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Why I Avoided Reading Female Authors

Why I Avoided Reading Female Authors

In 2012, I read a ratio of 2:1 male to female authors in the speculative fiction genre. 2013 was nearly as skewed. Based on my terrible track record of reading an equal number of books by men vs. women, I’ve decided to make 2014 the year of the female SFF author.

Isn’t that sexist, you ask? Why yes, by definition, it is.

However, when I was younger, I used to actively avoid reading books by female authors, unless I’d heard overwhelming support for a particular book.

*gasp* I know. I’m a traitor to my gender. We live in a culture of gender-bias that tends to skew male, and I had internalized some of this bias.

Let me explain. 

Why I Used to Avoid Reading Books by Women

In my pre-teens, one of my favorite books was by Andre Norton. But as I moved into my teenage years, I began to avoid SFF books by women.

Back then, browsing shelf-by-shelf at the bookstore or library was the only way I found books to read, other than a few recommendations from friends (though I had few who read in the genre). At that time, a boom in paranormal romance rocked the shelves of the brick-and-mortar stores.

Fishnets by Jim C. Hines - a critique of book covers
Fishnets by Jim C. Hines, on Flickr
See his blog for more info.

I tried a few, but they just weren’t what I wanted to read. What I dislike about paranormal romance:

  • The skin-baring women on the covers… 
  • The romance/erotic plots thinly veiled by a layer of fantasy window-dressing… 
  • The “strong female characters,” which in PR just seems to mean women who know what they want (sex) and how to get it.

I don’t read in the romance genre. But I hated paranormal romance because I viewed it as romance masquerading as my beloved SFF. And since I didn’t see many (any?) male authors writing PR, they were “safe.”

Instead of recognizing it was a subgenre I didn’t have a taste for, I developed a bias against female authors.

But that’s stupid. Female authors also…

Now that ebooks are booming, it’s easier than ever to find books in the subgenres of speculative fiction I like. I read widely in science fiction and fantasy, and the only subgenres I tend to dislike are paranormal romance, detective/mystery urban fantasy, military SF, romantic SF, horror… and space opera can be iffy.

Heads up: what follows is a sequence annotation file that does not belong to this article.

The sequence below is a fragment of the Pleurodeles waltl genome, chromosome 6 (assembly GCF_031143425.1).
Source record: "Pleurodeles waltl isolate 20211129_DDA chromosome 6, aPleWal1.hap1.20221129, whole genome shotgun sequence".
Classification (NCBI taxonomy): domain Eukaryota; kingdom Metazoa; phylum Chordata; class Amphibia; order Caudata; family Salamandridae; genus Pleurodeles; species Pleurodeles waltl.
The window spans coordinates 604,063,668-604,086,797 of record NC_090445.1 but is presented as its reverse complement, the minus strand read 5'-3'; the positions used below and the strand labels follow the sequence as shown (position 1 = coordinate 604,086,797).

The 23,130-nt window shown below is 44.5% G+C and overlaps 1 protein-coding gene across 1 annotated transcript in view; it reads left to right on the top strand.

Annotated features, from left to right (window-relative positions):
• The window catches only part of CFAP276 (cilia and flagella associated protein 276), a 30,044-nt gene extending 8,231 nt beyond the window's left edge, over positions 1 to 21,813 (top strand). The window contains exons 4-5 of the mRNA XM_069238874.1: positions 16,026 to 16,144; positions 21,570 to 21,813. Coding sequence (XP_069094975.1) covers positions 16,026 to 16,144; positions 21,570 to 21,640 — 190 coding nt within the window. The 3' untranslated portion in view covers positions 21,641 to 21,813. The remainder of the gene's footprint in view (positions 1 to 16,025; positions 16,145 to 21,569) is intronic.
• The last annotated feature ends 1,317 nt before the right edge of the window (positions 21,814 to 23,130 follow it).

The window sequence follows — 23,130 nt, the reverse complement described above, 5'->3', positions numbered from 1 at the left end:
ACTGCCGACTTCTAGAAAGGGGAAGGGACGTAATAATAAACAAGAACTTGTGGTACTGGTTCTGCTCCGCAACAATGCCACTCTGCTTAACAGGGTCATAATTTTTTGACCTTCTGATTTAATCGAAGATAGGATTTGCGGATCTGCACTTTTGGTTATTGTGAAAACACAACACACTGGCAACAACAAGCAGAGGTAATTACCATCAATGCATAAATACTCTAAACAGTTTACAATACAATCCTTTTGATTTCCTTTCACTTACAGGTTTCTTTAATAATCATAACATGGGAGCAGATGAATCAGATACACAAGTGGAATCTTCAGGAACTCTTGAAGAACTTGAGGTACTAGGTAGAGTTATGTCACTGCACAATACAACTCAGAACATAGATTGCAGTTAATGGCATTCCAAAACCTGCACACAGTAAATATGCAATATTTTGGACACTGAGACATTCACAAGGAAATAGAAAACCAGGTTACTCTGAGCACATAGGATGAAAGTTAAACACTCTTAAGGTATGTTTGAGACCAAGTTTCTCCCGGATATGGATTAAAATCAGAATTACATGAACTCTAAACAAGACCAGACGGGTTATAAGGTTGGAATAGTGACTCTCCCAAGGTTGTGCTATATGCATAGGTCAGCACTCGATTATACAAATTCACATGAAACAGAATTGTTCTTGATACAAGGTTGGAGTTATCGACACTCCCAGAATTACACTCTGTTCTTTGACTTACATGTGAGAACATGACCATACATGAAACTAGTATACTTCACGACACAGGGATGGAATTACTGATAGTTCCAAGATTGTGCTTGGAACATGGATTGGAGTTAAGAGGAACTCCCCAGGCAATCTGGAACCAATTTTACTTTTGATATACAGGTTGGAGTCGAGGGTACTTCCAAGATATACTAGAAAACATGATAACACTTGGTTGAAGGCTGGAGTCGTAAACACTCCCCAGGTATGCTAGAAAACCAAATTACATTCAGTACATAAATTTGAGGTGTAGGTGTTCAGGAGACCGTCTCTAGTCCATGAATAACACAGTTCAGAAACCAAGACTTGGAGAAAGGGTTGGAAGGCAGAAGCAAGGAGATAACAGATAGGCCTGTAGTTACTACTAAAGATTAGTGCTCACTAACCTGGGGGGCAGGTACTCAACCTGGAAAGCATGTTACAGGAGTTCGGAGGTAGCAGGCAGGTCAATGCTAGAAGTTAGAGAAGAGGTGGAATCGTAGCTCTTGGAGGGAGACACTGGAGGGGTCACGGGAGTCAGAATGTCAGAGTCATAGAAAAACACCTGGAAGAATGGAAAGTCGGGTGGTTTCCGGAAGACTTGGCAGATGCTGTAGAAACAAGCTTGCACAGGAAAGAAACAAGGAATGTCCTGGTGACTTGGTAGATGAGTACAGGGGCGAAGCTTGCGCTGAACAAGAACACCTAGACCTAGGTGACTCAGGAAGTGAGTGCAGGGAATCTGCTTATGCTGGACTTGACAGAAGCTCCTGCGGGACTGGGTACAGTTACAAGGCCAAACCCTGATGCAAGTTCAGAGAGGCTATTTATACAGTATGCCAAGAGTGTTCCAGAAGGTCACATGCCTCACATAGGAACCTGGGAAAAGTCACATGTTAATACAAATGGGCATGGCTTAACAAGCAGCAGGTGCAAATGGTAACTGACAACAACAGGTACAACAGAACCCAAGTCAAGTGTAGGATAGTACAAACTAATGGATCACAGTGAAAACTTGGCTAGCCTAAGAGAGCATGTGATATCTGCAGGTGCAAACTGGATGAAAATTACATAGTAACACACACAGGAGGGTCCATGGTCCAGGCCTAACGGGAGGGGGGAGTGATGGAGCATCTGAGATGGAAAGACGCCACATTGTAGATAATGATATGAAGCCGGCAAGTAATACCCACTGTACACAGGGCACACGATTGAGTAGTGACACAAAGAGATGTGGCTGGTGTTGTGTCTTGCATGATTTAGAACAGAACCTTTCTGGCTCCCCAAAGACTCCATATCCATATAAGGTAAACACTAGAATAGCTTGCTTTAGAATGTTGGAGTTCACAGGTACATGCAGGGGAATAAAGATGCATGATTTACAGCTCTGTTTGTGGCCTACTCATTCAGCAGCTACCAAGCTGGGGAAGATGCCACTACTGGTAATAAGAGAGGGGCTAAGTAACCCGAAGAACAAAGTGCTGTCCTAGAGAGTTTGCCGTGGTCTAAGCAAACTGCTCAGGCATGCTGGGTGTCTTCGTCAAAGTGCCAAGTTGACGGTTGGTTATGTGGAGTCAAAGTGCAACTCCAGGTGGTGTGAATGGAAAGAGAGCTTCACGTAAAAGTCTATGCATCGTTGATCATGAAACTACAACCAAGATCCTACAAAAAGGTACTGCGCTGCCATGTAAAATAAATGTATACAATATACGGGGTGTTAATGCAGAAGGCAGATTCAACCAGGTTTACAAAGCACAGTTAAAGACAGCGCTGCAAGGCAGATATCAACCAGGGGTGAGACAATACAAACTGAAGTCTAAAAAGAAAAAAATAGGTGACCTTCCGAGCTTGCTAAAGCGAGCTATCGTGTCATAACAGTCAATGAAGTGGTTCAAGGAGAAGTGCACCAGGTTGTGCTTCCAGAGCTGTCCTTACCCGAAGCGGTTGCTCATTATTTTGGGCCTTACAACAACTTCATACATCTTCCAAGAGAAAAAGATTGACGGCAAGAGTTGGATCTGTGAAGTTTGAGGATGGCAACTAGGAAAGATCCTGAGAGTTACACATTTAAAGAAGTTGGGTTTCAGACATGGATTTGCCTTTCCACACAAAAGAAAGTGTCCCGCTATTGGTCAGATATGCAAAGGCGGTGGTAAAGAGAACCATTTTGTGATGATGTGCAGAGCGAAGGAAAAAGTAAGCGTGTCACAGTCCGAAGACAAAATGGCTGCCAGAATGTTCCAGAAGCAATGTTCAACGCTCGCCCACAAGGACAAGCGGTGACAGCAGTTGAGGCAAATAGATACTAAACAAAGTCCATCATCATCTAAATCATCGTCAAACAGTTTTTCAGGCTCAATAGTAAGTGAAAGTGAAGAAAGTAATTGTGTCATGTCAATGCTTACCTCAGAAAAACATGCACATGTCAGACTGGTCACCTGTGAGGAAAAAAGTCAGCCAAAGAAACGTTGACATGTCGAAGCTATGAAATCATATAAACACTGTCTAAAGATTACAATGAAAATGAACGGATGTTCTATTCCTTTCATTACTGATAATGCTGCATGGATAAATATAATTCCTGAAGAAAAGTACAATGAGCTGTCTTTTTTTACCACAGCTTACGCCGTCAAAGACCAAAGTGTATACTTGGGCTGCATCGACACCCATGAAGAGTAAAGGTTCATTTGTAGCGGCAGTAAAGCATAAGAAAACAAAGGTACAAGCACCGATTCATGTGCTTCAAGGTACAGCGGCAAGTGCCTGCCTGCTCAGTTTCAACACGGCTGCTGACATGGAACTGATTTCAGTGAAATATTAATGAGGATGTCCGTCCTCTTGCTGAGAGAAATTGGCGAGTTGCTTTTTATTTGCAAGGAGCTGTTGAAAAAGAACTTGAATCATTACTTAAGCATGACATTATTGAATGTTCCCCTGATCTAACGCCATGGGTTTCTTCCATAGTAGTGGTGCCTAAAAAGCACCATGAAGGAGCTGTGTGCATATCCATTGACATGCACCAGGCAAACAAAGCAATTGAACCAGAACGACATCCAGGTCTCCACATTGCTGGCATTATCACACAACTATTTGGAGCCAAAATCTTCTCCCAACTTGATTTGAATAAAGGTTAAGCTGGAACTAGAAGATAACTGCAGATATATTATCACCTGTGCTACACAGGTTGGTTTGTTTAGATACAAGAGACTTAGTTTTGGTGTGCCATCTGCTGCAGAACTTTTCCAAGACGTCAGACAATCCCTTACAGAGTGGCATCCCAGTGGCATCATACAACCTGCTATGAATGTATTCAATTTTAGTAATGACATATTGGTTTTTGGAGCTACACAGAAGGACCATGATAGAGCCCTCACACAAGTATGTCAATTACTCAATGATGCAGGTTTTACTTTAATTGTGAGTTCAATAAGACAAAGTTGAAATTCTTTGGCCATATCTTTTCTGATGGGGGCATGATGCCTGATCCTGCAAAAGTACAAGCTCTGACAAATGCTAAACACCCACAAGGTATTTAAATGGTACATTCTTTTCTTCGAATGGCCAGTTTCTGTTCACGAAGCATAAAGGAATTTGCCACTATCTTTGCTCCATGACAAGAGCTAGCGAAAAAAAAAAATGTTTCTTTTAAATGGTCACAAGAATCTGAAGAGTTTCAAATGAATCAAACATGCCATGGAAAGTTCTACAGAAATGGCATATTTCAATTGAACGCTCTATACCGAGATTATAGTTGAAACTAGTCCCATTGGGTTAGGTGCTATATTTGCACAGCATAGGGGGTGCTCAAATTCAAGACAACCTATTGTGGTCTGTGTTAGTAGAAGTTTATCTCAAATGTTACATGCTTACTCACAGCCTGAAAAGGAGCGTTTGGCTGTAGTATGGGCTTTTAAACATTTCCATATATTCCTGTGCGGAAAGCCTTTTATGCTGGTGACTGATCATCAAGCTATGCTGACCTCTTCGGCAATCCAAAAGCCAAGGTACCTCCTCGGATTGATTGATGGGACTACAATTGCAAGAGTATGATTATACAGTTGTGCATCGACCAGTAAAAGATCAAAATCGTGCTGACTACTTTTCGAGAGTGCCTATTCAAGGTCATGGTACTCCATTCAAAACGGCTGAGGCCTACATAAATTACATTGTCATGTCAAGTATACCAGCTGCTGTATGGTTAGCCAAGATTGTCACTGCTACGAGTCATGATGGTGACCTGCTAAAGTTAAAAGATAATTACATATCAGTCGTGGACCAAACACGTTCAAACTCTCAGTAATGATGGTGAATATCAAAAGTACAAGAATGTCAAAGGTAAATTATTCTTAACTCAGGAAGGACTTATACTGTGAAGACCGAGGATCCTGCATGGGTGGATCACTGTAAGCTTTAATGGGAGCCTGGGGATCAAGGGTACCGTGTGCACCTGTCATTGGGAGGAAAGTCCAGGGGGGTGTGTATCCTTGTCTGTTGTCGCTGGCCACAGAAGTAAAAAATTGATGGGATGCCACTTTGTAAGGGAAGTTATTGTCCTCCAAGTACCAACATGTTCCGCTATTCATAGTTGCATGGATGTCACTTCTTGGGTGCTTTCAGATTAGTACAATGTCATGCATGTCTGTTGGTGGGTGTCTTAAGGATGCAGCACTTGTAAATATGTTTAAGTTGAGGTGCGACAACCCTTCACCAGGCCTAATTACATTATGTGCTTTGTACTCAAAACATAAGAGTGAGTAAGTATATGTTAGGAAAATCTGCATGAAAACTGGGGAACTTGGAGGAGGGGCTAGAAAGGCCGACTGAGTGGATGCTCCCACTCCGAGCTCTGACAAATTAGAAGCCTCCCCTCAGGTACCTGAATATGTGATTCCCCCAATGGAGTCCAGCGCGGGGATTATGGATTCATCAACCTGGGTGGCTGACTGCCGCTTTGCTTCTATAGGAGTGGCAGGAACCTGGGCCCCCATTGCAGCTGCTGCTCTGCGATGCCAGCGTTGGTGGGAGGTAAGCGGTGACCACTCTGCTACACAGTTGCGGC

Avoiding female authors because of a dislike of a certain subgenre is ridiculous. There’s no excuse for using gender bias to choose what to read.

And I need to make up for lost time. My next post will detail which science fiction and fantasy novels by female authors I intend to read in 2014.

This post is part of a series:

(Final note: I feel I must mention that while gender is a false dichotomy, I used what the authors identified as on Goodreads.)

Finding Female Authors

If your to-be-read pile is full of testosterone, and like me, you realize you’ve skewed heavily male over the past few years, here are a few resources to help you find great books by female authors.

What do you plan to read in 2014?

Leave a comment below or find me as +Traci Loudin on Google+, the perfect place for fans of science fiction and fantasy to hang out. I’m also obviously on Goodreads, as well as Twitter and Facebook to a lesser extent.

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My Future Publishing Path

With so much discussion in the blogosphere about self-publishing versus traditional publishing, I’ve been doing a lot of reading just to keep up. My conclusion is that a hybrid model is the path with the greatest reward for the fiction author. It also requires a great deal of work. What do I mean by hybrid? I’m glad you asked…

Types of Publishing

Self-publishing” here refers to creating an ebook, which you will then publish to various retailers like Amazon, Barnes & Noble, Kobo, and Smashwords. You may also use CreateSpace or LightningSource to publish print-on-demand paper books, but that’s an entirely different topic.
The book by Dave Heuts | Flickr

What I mean by “traditional” publishing is really more of a spectrum, ranging from small publishing houses to the larger well-known publishers. Most of my notes below apply more to the large publishers than the small ones, however.
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